A Forgotten Sight

Excerpted from The Chronicle, Vol. 39 no. 1, March 1986

by Norton K. Brown

This picture of basket merchant Andrew J. Love was made by H. M. Rand and F.J. Taylor in Cambridgeport, Mass. They billed themselves as Copying and Landscape Photographers. The date of the picture is unknown but it is surely no later than the last quarter of the 19th Century.

Once a familiar sight on the highways and byways of the United States, the pedlar’s wagon is no longer to be seen except in an occasional museum or in photographs like this. Love obviously specialized in baskets but there is at least one broom as well as other articles among his stock. Perhaps some EAIA researcher near Cambridgeport will be able to tell us whether Love was a maker as well as a salesman of baskets.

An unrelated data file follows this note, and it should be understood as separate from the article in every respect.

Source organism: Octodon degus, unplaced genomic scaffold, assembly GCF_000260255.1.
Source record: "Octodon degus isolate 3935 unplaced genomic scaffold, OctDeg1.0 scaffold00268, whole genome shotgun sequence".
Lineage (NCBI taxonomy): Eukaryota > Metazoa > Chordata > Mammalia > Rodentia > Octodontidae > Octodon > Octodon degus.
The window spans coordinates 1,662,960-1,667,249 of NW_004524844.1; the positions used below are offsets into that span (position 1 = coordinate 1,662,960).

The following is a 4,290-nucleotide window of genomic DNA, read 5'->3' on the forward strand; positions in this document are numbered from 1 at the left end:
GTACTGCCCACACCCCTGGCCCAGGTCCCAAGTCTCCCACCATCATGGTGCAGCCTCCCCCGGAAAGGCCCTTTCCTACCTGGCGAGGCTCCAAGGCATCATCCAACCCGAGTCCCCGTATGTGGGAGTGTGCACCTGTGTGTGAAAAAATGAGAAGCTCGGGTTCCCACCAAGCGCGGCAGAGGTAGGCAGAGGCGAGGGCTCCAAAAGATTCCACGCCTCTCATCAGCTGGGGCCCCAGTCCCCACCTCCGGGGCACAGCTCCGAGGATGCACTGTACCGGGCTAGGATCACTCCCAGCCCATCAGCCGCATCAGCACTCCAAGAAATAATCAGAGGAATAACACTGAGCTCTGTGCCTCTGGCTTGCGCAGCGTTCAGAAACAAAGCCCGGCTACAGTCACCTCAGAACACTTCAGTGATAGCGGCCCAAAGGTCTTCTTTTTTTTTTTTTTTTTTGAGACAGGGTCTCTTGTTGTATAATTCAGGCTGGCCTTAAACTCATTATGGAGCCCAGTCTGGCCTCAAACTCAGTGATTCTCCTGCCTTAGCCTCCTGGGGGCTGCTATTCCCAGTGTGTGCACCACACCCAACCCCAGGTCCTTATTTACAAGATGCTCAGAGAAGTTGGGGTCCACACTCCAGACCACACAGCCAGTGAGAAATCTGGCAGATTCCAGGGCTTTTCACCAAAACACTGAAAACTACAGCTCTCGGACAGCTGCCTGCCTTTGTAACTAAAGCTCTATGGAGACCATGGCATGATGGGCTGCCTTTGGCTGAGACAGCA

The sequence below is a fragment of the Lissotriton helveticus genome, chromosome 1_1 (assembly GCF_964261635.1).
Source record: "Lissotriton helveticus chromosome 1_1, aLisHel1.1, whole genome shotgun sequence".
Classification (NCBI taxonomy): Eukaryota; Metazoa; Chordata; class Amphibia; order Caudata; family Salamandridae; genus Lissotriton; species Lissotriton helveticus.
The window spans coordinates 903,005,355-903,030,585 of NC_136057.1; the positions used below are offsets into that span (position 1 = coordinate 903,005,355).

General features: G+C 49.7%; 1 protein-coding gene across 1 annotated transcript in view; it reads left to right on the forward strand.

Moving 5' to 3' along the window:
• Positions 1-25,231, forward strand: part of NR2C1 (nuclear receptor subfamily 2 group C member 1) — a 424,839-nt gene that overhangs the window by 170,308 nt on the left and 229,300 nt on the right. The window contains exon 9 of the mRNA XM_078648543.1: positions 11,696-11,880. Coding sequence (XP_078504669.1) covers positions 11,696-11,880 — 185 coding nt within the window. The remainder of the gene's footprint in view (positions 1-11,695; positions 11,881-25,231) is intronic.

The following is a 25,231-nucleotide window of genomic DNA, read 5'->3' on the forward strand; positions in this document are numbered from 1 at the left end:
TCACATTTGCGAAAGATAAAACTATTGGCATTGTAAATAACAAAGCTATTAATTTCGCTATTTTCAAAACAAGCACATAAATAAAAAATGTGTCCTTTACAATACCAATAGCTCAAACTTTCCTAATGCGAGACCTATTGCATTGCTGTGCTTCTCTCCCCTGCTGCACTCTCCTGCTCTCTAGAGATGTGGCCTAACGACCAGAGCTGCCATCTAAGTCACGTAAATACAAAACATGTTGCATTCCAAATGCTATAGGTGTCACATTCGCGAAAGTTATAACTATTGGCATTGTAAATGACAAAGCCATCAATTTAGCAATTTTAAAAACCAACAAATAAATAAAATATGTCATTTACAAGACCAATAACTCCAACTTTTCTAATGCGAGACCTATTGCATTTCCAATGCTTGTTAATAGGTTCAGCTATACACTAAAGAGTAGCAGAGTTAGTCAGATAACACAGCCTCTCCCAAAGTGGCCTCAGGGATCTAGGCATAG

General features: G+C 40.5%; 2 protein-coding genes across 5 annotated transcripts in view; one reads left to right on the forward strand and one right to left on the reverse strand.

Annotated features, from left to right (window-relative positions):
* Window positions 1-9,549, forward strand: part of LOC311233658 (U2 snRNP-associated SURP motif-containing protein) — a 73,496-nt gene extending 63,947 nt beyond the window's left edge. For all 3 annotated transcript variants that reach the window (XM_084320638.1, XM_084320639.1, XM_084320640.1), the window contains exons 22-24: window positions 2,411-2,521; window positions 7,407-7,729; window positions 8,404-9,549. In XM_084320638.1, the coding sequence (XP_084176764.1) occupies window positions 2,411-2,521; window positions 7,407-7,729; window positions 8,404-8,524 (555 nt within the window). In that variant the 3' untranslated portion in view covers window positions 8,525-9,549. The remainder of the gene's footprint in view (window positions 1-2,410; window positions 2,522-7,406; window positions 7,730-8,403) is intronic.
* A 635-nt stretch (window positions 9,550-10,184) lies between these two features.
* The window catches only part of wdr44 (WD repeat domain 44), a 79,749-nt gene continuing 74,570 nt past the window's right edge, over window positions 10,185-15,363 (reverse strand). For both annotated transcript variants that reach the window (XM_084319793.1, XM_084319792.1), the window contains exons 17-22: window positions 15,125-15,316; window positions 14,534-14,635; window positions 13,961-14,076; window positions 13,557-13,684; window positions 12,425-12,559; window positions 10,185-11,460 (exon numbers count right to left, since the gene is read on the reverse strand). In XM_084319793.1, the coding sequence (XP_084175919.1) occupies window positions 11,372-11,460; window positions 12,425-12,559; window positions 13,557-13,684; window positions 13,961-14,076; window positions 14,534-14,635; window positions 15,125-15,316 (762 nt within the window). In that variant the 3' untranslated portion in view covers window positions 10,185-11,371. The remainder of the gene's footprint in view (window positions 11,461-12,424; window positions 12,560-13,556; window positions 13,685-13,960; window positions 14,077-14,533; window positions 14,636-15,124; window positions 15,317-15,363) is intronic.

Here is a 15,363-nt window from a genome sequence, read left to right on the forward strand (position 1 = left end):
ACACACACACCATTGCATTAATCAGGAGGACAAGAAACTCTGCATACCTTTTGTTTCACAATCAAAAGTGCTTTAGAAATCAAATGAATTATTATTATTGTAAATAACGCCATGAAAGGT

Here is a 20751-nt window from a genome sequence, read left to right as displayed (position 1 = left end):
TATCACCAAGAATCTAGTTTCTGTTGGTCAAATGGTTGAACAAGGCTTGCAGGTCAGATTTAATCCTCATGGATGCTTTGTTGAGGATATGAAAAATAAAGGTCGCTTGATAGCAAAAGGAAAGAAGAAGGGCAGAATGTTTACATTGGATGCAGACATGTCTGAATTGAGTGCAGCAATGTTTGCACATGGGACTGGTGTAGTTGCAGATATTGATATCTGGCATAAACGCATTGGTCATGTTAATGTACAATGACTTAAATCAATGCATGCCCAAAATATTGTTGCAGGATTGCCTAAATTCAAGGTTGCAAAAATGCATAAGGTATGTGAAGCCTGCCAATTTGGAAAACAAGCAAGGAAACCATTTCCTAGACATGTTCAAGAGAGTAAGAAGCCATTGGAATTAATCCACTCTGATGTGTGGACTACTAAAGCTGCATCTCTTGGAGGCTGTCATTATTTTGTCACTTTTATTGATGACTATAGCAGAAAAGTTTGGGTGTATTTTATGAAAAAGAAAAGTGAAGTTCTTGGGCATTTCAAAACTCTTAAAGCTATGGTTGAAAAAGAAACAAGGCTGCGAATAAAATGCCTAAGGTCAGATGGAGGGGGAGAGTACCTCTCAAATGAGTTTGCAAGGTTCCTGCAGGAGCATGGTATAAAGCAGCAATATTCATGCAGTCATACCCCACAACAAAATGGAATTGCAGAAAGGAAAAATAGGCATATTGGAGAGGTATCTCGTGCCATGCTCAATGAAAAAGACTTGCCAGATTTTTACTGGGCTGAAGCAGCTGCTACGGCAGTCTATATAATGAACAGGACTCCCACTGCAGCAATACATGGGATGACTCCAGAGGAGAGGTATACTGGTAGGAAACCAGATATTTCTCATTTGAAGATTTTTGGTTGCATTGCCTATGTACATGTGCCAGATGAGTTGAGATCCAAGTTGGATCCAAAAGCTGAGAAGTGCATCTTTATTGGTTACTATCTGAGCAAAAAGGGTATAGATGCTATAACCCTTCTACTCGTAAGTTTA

Note the details in the picture that, like the pedlar himself, are no longer to be seen: the hitching post, the wooden sidewalk and the closed shutters on the house to the right.

The time is apparently the end of winter or the beginning of spring. Perhaps Love is just setting out on his first selling trip of a new year.

1 thought on “A Forgotten Sight”

  1. I have many such pedlar’s wagon photos in my collection of original antique photos, both American and British, as well as horse drawn fire engines (hand pumped, steam and hose wagons), and horse drawn trolleys, most of them from post Civil War to the early 20th century. Another large number of photos are steam tractors, harvesters and threshing machines, American and British. Most are cabinet photos that are one of a kind. Timebinder.net

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